"In business, you don’t get what you deserve, you get what you negotiate," said John Foster, Esq., who led a recent Web conference called "Power Negotiating Strategies and Techniques," sponsored by Meeting Professionals International.

Foster, senior partner at Foster, Jensen and Gulley, Atlanta, spoke of the importance of negotiating as a business skill for meeting planners and outlined the principles, procedures and strategies that can help planners become more adept at the bargaining table. "We don’t have any choice not to be a negotiator," said Foster to the online gathering of about 125, held September 22. "The challenge is to become a good negotiator."

For starters, planners need to have an understanding of the other party’s objectives. With regard to hotels, Foster cited eight criteria hoteliers consider when determining the quality of a piece of group business: room rates, catering dollars, total revenue, arrival/departure patterns, seasonality, rooms to space ratio, group’s meeting history, and contract terms. How effectively a meeting planner is able to negotiate these points often depends on some key factors, he said.

One key factor is competition. Letting the hotel know that you have other choices is the most important source of negotiating power, he said. "Most people have more power and give away more power than they realize," he said. Knowledge of the hotelier’s industry or business prospects will give planners a sense of how much negotiating flexibility and leverage they have. If the company is doing well financially and has high occupancy rates, the planner may not have as much leverage to negotiate certain points. For example, if a group has a history of low booking pickup and is asking the hotel to eliminating attrition clauses, that may be too much risk for a high-performing company to take on.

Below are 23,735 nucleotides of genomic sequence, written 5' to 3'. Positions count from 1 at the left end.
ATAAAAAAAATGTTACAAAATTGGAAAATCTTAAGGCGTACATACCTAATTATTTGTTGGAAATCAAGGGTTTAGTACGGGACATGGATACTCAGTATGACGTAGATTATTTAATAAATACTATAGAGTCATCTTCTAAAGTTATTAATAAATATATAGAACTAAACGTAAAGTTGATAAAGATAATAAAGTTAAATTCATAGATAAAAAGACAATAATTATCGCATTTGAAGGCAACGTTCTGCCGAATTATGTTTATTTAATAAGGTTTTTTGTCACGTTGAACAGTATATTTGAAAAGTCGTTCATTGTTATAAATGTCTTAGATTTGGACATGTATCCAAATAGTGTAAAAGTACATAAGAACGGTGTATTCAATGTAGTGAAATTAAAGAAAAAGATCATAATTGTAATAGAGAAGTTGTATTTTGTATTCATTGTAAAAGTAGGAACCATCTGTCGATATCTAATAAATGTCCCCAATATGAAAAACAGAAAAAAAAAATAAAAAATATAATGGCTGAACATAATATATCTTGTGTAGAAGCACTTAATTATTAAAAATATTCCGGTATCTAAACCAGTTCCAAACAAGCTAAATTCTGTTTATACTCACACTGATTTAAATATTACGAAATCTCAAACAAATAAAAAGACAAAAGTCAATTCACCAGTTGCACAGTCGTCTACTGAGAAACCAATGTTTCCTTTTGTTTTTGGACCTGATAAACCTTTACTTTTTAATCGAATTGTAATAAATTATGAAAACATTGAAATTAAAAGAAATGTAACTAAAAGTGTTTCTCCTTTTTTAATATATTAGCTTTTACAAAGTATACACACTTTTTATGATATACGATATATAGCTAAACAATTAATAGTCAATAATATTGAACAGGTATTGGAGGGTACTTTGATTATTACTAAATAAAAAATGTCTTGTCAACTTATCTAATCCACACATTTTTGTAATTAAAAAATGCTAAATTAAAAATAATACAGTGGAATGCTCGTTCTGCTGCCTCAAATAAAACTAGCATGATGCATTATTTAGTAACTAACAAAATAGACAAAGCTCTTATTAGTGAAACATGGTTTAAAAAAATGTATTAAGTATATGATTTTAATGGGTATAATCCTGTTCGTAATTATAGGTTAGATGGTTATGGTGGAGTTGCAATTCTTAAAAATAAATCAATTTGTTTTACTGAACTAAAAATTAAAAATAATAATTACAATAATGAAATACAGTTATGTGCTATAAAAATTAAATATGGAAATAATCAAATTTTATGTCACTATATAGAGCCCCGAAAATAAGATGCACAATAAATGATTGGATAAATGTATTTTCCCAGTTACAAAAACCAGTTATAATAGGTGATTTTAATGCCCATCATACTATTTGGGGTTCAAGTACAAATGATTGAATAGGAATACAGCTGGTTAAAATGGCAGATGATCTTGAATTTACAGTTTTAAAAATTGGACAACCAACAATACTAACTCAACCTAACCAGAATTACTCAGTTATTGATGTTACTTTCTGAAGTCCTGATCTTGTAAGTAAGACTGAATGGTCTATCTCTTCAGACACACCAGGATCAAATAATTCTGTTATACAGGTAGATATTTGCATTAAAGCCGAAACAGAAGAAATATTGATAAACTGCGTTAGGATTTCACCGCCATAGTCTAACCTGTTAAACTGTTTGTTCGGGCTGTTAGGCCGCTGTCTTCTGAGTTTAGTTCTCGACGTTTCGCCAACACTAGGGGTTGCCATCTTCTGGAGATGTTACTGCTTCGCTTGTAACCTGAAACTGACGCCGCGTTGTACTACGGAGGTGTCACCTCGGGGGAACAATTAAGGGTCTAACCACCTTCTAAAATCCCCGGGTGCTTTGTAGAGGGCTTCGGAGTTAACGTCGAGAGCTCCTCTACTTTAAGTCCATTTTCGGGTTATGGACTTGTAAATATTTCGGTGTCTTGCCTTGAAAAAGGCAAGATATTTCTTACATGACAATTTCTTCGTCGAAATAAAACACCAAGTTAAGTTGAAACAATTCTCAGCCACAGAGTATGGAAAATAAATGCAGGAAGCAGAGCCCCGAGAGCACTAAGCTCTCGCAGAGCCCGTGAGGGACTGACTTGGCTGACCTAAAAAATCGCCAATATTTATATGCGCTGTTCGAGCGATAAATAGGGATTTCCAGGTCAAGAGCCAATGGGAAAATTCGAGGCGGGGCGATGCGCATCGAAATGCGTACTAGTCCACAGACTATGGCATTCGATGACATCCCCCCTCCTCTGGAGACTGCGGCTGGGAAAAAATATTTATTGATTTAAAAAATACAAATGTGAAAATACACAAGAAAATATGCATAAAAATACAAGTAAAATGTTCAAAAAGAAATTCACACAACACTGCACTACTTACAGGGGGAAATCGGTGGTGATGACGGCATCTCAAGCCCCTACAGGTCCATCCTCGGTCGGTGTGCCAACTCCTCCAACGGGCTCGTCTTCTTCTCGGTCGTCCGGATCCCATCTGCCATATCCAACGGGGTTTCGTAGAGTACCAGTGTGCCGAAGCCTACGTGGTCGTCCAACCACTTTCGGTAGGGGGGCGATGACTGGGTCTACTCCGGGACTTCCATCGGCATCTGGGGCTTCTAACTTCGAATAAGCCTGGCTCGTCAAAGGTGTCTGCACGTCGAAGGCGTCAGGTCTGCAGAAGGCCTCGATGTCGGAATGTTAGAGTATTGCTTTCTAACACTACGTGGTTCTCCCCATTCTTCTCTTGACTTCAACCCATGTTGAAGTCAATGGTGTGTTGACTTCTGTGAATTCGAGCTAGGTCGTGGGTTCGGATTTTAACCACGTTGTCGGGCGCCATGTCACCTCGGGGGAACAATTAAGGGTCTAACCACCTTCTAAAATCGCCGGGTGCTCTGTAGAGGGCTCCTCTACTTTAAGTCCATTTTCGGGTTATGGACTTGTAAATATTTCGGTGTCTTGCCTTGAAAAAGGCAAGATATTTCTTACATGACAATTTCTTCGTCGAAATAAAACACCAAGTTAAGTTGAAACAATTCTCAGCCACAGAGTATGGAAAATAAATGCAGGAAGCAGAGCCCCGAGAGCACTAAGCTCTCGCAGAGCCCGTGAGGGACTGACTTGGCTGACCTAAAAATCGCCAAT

"Negotiation is the process of getting to the contract stage," Foster explained. The first stage in the process is designed to get the negotiations moving in a certain direction and involves strategies like the "flinch" technique, whereby one party tells the other that the first offer won’t cut it. The middle stage keeps negotiations going after talks have bogged down or are falling apart. At this stage, Foster recommends the "trade-off" approach. "Don’t give a concession without asking for one in return." The final stage is where a negotiator tries to guide the other person into a certain position or decision. The "good guy/bad guy" approach is often used to motivate the other side to deal with the "good guy" so they don’t have to deal with the "bad guy."

In the end, effective power negotiating results in both sides feeling like the winners and remaining business partners, said Foster.

MPI will issue a white paper on the session by the end of the month. For more information, go to www.mpiweb.org.